Hydrologic treatments affect gaseous carbon loss From organic soils, Twitchell Island, California, October 1995–December 1997

Water-Resources Investigations Report 2000-4042
By: , and 



Subsidence of organic soils in the Sacramento-San Joaquin Delta, California, has increased the potential for levee failure and flooding in the region. Because oxidation of the peat soils is a primary cause of subsidence, reversion of affected lands to wetlands has been proposed as a mitigation tool. To test this hypothesis, three 10 x 10 meter enclosures were built on Twitchell Island in the Delta and managed as different wetland habitats. Emissions of carbon dioxide and methane were measured in situ from October 1995 through December 1997, from the systems that developed under the different water-management treatments. Treatments included a seasonal control (SC) under current island management conditions; reverse flooding (RF), where the land is intentionally flooded from early dry season until midsummer; permanent shallow flooding (F); and a more deeply flooded, open-water (OW) treatment. Hydrologic treatments affected microbial processes, plant community and temperature dynamics which, in turn, affected carbon cycling. Water-management treatments with a period of flooding significantly decreased gaseous carbon emissions compared to the seasonal control. Permanent flooding treatments showed significantly higher methane fluxes than treatments with some period of aerobic conditions. Shallow flooding treatments created conditions that support cattail [Typha species (spp.)] marshes, while deep flooding precluded emergent vegetation. Carbon inputs to the permanent shallow flooding treatment tended to be greater than the measured losses. This suggests that permanent shallow flooding has the greatest potential for managing subsidence of these soils by generating organic substrate more rapidly than is lost through decomposition. Carbon input estimates of plant biomass compared to measurements of gaseous carbon losses indicate the potential for mitigation of subsidence through hydrologic management of the organic soils in the area.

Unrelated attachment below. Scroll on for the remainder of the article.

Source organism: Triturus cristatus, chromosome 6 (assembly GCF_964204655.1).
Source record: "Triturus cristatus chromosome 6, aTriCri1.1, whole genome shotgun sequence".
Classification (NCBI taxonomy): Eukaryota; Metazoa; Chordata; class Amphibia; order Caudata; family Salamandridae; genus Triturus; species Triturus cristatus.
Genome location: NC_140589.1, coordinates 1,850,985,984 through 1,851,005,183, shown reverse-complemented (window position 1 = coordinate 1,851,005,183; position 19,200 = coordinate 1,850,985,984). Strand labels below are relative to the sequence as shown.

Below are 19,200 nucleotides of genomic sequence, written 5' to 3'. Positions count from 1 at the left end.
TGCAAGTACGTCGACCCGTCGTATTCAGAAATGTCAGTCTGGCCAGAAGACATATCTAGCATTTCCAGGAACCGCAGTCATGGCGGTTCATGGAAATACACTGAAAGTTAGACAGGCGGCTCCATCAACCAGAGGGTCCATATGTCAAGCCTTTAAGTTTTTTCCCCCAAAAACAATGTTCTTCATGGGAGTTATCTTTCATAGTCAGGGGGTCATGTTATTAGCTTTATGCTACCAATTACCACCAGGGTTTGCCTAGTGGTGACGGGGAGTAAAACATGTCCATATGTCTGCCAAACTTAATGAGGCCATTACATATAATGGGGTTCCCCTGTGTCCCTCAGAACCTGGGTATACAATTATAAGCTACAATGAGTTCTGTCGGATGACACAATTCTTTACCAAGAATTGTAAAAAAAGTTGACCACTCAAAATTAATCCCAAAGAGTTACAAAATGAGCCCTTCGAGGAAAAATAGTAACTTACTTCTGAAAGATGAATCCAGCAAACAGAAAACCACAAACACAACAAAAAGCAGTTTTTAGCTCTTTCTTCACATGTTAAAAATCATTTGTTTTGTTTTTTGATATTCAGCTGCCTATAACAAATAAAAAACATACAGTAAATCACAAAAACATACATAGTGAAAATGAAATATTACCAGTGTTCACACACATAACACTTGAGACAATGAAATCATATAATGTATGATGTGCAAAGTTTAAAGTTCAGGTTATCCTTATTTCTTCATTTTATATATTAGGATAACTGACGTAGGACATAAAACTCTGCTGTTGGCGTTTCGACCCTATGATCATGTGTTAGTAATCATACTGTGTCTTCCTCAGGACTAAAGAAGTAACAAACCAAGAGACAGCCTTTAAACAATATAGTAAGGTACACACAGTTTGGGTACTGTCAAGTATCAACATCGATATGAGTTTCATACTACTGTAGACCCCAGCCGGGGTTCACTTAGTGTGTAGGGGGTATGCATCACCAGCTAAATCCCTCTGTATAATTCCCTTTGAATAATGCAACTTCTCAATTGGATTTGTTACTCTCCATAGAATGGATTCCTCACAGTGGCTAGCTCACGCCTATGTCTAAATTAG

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Publication type Report
Publication Subtype USGS Numbered Series
Title Hydrologic treatments affect gaseous carbon loss From organic soils, Twitchell Island, California, October 1995–December 1997
Series title Water-Resources Investigations Report
Series number 2000-4042
DOI 10.3133/wri20004042
Year Published 2000
Language English
Publisher Geological Survey (U.S.)
Contributing office(s) U.S. Geological Survey
Description iv, 21 p.
Time Range Start 1995-10-01
Time Range End 1997-12-31
Country United States
State California
Other Geospatial Twitchell Island
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